The World Demands an End to the Unipolar Order

In a landmark ruling handed down on Jan. 26, the UN’s International Court of Justice (ICJ) found there was “plausibility” to South Africa’s claims that the Palestinian population needs protection from genocide. The Court thus issued six orders to Israel to prevent the commission of any genocidal acts in Gaza, and to enable the “provision of basic services and humanitarian assistance” to the civilian population there (cf. below). While the provisional demands do not explicitly provide for a ceasefire, Israel will not be able to carry out the orders of the Court and continue its military campaign at the same time.

The government of Algeria, later on the same day, requested that the UN Security Council be urgently convened on Jan. 31, to “give an enforceable form” to the decisions of the ICJ, which has no enforcement mechanism of its own. Those deliberations will likely lay bare, once again, the hypocrisy and double standards of the West, led by the United States and the United Kingdom. The world, in any case, owes South Africa a huge debt of gratitude for having had the moral courage to raise this issue before the World Court and to present the case so competently, with the support of most countries on the planet.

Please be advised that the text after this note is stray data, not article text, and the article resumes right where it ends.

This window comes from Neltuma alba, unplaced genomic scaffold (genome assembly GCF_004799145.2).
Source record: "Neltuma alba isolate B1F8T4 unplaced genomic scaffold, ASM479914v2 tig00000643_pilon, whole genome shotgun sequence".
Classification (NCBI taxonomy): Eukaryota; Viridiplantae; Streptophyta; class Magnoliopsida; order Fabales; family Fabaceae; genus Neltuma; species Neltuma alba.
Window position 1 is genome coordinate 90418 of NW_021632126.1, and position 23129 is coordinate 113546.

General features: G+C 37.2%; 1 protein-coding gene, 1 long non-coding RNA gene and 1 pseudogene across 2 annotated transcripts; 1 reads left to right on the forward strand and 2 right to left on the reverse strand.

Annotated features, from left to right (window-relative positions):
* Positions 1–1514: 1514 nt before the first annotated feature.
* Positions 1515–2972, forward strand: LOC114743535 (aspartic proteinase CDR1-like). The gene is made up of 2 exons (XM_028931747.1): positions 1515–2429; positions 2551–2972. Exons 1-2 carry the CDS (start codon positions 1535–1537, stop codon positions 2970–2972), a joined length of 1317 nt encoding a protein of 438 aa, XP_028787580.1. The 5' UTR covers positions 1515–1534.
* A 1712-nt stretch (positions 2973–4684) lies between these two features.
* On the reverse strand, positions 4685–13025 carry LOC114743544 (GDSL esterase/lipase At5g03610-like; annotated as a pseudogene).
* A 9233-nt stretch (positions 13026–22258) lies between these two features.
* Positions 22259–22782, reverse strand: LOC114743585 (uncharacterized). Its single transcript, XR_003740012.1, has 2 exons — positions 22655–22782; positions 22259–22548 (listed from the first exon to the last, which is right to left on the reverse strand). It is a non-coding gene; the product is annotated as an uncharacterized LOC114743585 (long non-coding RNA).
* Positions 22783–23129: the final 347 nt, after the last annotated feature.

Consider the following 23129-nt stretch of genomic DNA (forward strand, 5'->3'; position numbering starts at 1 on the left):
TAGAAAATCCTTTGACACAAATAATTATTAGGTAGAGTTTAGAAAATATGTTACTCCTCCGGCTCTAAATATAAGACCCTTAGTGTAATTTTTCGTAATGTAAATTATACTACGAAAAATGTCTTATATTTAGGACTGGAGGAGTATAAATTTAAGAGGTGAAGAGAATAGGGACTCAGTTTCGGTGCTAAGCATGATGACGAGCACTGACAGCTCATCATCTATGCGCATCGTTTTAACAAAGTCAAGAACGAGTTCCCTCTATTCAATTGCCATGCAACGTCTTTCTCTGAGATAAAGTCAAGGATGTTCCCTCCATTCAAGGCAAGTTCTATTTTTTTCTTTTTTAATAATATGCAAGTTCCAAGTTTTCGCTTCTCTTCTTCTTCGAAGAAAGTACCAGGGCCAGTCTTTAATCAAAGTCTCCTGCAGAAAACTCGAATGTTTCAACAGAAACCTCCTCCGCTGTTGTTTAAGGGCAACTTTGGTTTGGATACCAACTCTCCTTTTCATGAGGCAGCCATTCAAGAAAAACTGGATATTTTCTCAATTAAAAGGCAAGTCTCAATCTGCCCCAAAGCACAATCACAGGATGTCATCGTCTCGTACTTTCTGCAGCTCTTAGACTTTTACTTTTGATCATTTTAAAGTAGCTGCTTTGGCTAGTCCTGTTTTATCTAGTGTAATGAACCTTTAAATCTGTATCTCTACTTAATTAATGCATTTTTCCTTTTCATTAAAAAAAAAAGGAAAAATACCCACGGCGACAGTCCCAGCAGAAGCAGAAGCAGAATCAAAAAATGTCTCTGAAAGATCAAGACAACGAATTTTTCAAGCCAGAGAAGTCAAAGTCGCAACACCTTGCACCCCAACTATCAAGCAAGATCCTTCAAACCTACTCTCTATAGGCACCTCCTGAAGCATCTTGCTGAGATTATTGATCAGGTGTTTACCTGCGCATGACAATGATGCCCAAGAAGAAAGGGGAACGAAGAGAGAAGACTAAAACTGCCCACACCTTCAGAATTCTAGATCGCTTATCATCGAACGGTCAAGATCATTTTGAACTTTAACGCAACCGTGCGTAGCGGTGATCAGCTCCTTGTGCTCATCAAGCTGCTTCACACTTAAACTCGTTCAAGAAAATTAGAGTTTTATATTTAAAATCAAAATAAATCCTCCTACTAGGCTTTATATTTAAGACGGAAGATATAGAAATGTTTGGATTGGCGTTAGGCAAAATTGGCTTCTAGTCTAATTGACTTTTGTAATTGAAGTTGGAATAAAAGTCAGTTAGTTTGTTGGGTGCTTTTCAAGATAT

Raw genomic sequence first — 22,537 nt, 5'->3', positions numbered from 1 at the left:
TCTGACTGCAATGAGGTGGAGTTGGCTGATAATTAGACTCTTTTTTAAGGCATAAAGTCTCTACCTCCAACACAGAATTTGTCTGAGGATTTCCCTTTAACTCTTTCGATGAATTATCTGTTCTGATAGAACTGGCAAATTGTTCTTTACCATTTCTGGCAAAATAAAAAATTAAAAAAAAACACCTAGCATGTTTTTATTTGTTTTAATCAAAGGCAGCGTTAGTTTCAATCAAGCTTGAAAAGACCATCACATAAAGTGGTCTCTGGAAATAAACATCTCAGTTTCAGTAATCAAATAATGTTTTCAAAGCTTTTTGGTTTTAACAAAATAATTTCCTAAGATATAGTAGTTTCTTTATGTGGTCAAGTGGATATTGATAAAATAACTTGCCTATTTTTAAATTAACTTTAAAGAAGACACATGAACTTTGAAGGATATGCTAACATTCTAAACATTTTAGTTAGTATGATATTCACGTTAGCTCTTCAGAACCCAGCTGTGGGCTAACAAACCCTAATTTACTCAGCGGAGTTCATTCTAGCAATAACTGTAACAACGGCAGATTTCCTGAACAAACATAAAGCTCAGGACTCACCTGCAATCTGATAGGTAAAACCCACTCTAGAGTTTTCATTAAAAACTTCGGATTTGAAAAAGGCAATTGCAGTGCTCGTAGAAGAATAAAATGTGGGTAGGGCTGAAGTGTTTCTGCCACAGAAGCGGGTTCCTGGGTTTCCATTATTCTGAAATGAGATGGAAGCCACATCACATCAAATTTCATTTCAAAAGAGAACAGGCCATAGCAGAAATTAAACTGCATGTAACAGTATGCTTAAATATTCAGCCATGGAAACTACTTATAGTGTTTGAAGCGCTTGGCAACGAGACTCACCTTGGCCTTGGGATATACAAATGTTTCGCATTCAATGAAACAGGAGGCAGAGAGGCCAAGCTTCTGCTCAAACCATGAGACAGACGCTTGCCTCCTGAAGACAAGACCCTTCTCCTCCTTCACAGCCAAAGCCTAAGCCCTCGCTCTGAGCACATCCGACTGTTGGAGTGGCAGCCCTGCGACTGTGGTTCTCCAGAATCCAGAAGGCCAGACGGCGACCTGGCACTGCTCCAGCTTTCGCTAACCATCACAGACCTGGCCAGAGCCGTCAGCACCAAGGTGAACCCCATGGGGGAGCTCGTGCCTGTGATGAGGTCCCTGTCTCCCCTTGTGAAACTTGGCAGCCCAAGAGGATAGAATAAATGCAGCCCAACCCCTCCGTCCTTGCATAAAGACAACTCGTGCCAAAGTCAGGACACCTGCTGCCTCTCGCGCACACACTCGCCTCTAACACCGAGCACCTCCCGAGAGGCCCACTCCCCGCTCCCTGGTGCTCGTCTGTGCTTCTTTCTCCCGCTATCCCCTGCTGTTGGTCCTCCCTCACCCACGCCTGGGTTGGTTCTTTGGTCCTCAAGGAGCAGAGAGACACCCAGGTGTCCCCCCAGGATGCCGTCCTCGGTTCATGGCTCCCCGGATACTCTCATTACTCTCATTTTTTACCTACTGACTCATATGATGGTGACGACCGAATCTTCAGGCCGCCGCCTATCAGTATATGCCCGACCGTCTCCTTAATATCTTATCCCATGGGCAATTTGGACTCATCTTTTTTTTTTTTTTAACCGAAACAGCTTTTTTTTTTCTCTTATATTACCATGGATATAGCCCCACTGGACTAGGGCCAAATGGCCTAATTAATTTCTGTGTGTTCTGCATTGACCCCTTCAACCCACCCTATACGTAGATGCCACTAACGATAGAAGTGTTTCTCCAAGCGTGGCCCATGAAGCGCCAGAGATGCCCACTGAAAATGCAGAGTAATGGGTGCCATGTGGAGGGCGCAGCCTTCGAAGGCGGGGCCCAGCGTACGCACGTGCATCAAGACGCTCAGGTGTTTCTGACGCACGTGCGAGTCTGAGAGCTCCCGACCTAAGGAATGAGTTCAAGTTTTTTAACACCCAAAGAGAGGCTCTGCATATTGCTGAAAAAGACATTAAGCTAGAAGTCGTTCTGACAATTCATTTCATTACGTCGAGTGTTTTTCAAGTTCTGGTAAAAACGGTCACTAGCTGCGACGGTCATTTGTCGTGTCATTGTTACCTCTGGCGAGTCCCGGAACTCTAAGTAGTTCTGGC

That said, the root of the problem is not Israel, but rather the infamous Anglo-American “rules-based order”, which has carried out and condoned acts of genocide more than once and of which the Netanyahu government is but a fanatic instrument. That dying order now stands indicted in the eyes of the world, and must be replaced.

This new reality has been increasingly recognized by the Global South, which is demanding its right to development and sovereignty. Developing countries are turning to institutions and mechanisms of their own, such as the BRICS and the Belt and Road Initiative, free of the neo-colonialist dictates.

And it is also increasingly recognized by the populations in the trans-Atlantic area. Mass protests have become a daily occurrence in almost all European nations against established parties and policies. Farmers in most EU nations are mobilizing against the Green Deal and endless restrictions imposed by Brussels, in addition to unfair national measures (cf. below). In France, opposition to a new anti-immigration law, pushed by President Macron, drew 100,000 demonstrators into the streets on Jan. 21, while record numbers of Germans turned out on the same day, most of them expressing justified fear for the future, although the action was manipulated at the start by the government parties (cf. SAS 4/24).

As the campaign for the European elections in June heats up, many more protests and revolts can be expected. What is essential, to avoid having them hijacked by the financial oligarchy and degenerate into blind rage or despair, is to give them a positive direction. The optimal basis for that, both here and in the Global South, is provided in the Ten Principles promoted by the Schiller Institute (cf. SAS 48/23 and here).

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